Congress Concept Note

For Climate Action, Urban Finance 
Climate-responsive Planning for Equitable Places & Communities

Acknowledge, Decide, Invest and Interact

Cities are homes for over 50% of the world's population, consuming two-thirds of global energy and accounting for 70% of global emissions. Cities serve as financial centres and contribute [up to/around] 80% of the global GDP, but cities continue to face social, economic, and environmental development challenges. Many countries are urbanising rapidly without adequate urban governance, fiscal resources, urban policies, and integrated planning, preventing effective and efficient use of resources for sustainable development. There are also shrinking cities, mining and post-mining regions and towns where urban sustainability should be reinvented, considering just transitioning to the green economy and adapting innovative, nature-based solutions and adequate fiscal responses. Climate crises and financial constraints have become additional challenges for sustainable development in cities worldwide, requiring the rethink of policymaking, planning, investment, and development of integrated climate-responsive urban strategies. Thereby, there is a need for better policies, planning solutions and investment in the long-term future of cities to provide and maintain high-quality living conditions for all and stop financial flows historically supporting non-sustainable outcomes such as urban sprawl and real-estate development models leading to increased social and economic inequality. 

The 27th session of the Conference of the Parties (COP 27) to the United Nations Framework Convention on Climate Change (UNFCCC) emphasised the critical role of cities in global climate change and called for finding enabling innovative solutions to merge policy making, planning and finance efforts for achieving urban sustainability and resilience. The UN-Habitat's Cities and Climate Change Initiative (CCCI) calls for supporting cities in low- and middle-income countries lacking policymaking, planning capacities and financial resources to respond to the negative impact of climate change. To create the foundations for a collaborative and participatory response to the climate crisis in cities and regions, the Urban Economy Forum (UEF) and the International Society of City and Regional Planners (ISOCARP) jointly organise the 5th Urban Economy Forum (UEF5) and 59th ISOCARP World Planning Congress (WPC59) as the integrated conference "For Climate Action, Urban Finance. Climate Responsive Planning for Equitable Places & Communities".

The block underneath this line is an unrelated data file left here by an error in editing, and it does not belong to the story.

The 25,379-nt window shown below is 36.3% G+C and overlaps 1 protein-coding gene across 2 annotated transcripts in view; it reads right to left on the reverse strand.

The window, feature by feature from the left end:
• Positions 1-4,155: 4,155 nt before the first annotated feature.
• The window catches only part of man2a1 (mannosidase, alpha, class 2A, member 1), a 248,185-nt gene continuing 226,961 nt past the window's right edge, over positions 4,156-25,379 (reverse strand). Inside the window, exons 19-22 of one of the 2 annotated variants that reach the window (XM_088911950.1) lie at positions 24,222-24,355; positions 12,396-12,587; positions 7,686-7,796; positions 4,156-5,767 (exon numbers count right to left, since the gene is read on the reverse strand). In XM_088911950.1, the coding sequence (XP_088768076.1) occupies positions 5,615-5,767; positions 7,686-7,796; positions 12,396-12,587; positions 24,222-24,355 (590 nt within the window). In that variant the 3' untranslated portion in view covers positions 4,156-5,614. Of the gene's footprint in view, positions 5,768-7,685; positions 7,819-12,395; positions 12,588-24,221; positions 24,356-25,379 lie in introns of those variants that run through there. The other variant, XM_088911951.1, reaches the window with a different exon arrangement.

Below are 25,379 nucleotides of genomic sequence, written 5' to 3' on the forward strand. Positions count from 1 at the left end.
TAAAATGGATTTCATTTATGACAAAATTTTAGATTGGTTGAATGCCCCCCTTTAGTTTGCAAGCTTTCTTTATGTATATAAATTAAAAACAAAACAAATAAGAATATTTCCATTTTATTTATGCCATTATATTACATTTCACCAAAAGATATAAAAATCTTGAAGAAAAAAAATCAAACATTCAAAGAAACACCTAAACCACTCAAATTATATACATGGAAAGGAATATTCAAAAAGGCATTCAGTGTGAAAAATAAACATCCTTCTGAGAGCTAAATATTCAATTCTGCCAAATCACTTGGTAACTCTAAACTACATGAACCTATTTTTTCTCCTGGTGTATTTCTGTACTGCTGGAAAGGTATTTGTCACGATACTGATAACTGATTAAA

ISOCARP – a society of professional planners contributing to knowledge creation while combining a unique triple perspective in theory, policy and practice – and UEF – a distinctive platform to disseminate knowledge through establishing dialogue among key stakeholders – will complement each and work together to make policymaking, planning and climate finance beneficial for all. After 45 years since the Montreal congress "Evolution of Urban & Regional Planning with Regard to Changes in Society", ISOCARP is back to Canada to continue looking for innovative ways of tackling climate change. Inspired by the rich experience of ISOCARP congresses in the past[1], the 59th congress is an excellent chance to discuss challenges for and possible synergy between policy making, planning, climate action and urban finances. 

As an institutional member of ISOCARP, the UEF is the global essential partner to re-establish the links between policy making, planning, and economic development. For the past four years, the UEF has annually convened hundreds of urban partners and experts, city managers, mayors, academics, governmental organizations and non-governmental organizations, financial institutions, local communities, and other stakeholders to engage in discourses on the topic of urban economy and finance. The last year's UEF4 on "Sustainable Urban Finance" aimed to examine financial and banking institutions' mandates and operations to identify commonalities concerning urban resource management to achieve a sustainable urban economy and share innovative opportunities. 

The joint UEF5+WPC59 event aims to bring multiple stakeholders together, particularly professional planners, policymakers, city leaders, government, academia, financial institutions, entrepreneurs, and civil societies, to elaborate on the following four thematic areas and respective track of focus:

  • Finding synergies and relevant solutions for attracting climate finance and transforming it into locally demanded social, economic, and environmental values for city residents not leaving anyone behind. 

  • Leveraging multi-disciplinary, multi-sector, and multi-level collaboration for better urban governance, balancing public and private, global, and local urban development needs.

  • Investigating new ways of proactive planning and effective investment by combining the use of evidence with the foresight and visioning for transforming cities and communities into economically prosperous, healthy, environmentally friendly, socially just, inclusive, and resilient places.